It’s good to have options, ya know? Luckily, there are two 121 grain bullets available in the marketplace, and when one is scarce, the other is usually available. I recently picked up a couple of cases of Montana Gold Bullet’s 121gr IFP bullet, because the Zero 121gr JHP isn’t easily findable, right now.
After loading up a few hundred to test out, I can offer some current feedback on this bullet.
I have some previous experience with the 121gr IFP, as well as Montana Gold’s 124gr JHP bullet, so I wasn’t concerned with buying these by the case. My previous experiences were good, and the current group of bullets is no different.
If you’re used to copper jacketed bullets, Montana Golds tell you right up front that there’s something different about them – the bronze jacket is quite a bit yellower than copper. There’s no questioning that you’ve got a Montana Gold bullet in front of you. The bullets are very attractive in their case packaging, arriving very clean and shiny.
Unlike the Zero, the Montana Gold 121gr IFP is a very consistent .355″ bullet and weighs slightly lighter, on average, than it’s nominal weight (the Zero is a .356″ bullet). Mine average out to 120.9 grains, going as light as 120.7 and as heavy as 121.2. This will factor in to final load development, as experience suggests it may take a couple more tenths of powder to get to the same 172 power factor versus what I’ve been using. In some ways, this actually works in your favor, as the extra powder will work the comp and ports more effectively.
I have to be honest, I have a bit of a love/frustration relationship with this bullet. If I understand it correctly, the bullet was developed to meet IPSC’s minimum bullet weight of 120 grains, and is constructed by taking Montana Gold’s 115gr JHP, and essentially “filling in” the nose of the hollow point with lead, resulting in a bullet that’s just above the weight floor (thus the IFP – International Full Profile). The exposed lead is not highly consistent from bullet to bullet, which drives the OCD reloader in me nuts. If I seat the bullet using a flat punch the pushes down on the tip of the bullet, I get inconsistent internal case volume (and, frequently, a marred bullet nose – the punch in the seating die tends to smoosh the lead). If I seat via the ogive (ie, the shoulder of the bullet), I get consistent case volume, but a potentially inconsistent overal length. However, when seated via the ogive, I get very nice performance out of this bullet. Since performance is what really matters, my OCD can take a back seat! Just be aware that you’ll definitely want to seat this bullet off the ogive, so use the “rounded bullet” side of the seater punch, if you’re using a Dillon seat die.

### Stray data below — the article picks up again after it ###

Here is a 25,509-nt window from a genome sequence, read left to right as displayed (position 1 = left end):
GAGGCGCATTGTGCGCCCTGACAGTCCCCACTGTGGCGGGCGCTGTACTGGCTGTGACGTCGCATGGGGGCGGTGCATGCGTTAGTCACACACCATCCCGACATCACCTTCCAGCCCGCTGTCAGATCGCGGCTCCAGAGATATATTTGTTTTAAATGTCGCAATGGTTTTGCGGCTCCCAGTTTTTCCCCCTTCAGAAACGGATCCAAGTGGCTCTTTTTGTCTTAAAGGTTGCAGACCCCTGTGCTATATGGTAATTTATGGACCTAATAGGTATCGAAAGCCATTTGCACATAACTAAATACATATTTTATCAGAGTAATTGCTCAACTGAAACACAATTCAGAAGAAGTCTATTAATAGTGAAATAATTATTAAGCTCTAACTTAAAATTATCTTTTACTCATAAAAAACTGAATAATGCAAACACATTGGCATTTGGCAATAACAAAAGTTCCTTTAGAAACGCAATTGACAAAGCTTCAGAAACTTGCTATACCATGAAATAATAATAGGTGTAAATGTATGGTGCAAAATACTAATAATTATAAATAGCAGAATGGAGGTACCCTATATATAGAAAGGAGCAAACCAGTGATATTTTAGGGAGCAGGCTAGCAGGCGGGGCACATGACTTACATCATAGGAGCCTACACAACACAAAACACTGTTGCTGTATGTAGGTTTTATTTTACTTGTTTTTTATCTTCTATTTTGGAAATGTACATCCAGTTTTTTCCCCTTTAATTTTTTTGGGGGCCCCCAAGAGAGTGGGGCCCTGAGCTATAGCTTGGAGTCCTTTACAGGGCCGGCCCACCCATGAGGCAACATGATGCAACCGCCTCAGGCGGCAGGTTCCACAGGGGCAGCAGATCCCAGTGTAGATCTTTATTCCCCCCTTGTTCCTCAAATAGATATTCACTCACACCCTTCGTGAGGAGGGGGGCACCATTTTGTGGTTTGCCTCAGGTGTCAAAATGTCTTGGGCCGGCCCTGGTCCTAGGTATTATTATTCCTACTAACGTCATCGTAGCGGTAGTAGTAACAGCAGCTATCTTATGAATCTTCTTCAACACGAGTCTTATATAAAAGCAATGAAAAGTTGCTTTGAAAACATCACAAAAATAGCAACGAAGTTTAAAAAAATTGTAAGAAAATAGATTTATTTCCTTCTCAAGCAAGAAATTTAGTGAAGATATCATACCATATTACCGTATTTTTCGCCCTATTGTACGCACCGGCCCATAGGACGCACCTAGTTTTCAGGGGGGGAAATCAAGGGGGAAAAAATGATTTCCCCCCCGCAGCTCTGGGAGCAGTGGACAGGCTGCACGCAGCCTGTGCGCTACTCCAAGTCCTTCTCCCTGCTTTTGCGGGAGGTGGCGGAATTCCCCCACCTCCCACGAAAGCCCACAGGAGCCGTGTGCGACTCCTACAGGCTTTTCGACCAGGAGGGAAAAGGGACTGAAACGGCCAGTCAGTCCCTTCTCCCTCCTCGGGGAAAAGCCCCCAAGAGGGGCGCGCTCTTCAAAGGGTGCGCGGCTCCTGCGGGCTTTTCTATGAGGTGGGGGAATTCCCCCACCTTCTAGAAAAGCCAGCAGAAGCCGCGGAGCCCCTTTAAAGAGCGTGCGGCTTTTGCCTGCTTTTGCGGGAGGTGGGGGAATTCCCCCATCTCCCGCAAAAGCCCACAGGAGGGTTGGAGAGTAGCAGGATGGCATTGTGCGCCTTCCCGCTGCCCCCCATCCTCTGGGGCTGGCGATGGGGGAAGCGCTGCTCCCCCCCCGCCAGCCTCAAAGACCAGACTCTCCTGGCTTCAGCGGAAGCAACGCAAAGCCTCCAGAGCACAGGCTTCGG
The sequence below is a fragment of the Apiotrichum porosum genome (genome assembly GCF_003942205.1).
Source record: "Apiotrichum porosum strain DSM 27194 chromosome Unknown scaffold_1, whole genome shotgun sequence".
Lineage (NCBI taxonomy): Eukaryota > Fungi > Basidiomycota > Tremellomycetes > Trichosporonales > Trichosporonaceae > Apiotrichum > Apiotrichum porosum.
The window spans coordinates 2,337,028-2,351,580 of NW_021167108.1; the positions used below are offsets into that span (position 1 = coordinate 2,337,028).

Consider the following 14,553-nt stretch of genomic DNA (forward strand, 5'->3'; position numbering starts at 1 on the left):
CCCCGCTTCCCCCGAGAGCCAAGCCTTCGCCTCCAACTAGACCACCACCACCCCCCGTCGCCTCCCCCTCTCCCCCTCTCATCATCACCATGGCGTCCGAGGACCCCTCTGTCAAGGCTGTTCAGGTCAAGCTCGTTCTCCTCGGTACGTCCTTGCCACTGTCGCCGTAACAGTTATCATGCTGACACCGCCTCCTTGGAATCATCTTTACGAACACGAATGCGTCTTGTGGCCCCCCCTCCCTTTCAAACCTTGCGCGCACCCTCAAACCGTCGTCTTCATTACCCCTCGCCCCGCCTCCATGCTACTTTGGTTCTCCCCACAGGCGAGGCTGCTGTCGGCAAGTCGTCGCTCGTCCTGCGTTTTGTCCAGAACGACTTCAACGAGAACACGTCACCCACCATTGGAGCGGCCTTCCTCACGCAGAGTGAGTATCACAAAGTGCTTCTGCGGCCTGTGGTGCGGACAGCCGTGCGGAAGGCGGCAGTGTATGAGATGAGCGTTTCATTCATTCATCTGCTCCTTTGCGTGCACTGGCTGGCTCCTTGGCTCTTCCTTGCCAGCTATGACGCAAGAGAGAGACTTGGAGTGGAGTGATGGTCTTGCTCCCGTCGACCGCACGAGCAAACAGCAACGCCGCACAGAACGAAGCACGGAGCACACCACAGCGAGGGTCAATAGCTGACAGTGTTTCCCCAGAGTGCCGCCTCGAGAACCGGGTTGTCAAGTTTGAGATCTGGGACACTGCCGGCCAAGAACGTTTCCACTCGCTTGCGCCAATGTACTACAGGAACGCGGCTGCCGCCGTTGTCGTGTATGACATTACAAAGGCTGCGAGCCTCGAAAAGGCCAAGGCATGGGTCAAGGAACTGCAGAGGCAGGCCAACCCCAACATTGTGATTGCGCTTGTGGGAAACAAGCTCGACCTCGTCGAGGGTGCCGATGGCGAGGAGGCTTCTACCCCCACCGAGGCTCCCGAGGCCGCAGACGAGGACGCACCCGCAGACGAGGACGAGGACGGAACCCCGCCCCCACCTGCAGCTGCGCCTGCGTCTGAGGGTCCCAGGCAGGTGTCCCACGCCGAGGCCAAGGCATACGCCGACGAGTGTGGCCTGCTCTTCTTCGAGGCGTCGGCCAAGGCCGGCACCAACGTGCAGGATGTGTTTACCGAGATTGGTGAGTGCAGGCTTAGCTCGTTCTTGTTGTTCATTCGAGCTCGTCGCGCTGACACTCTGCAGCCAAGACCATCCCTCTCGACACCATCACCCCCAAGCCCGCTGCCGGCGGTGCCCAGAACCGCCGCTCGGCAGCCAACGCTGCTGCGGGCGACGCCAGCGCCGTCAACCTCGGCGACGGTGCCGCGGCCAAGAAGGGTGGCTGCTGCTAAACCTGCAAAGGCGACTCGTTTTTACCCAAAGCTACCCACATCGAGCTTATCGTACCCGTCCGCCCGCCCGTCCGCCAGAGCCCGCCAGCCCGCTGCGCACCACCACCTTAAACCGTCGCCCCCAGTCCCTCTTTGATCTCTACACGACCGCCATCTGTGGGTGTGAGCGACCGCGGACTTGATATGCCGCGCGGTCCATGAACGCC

Also, I’ve noticed that this latest batch of bullets is more consistent in length than previous 121 IFPs I’ve used. They only vary in length about 3 to maybe 4 thousandths of an inch, which is certainly acceptable.
I shot a couple of groups with these bullets this past weekend. They’re not quite as tight as the groups I showed from the Zero 121s, but I’m not convinced I was shooting superb groups that day. I’m going to give them another go before rendering a final opinion on accuracy. It may be that my barrel just doesn’t like these quite as much. Either way, as you can see, the bullet is grouping about 1″ at 25 yards – more than enough accuracy for IPSC/USPSA competitions. The group on the left is 4 plus a called flyer high and left (ie, poor shooter performance, not poor bullet performance). The vertically strung group on the right is actually 5 holes, by the way.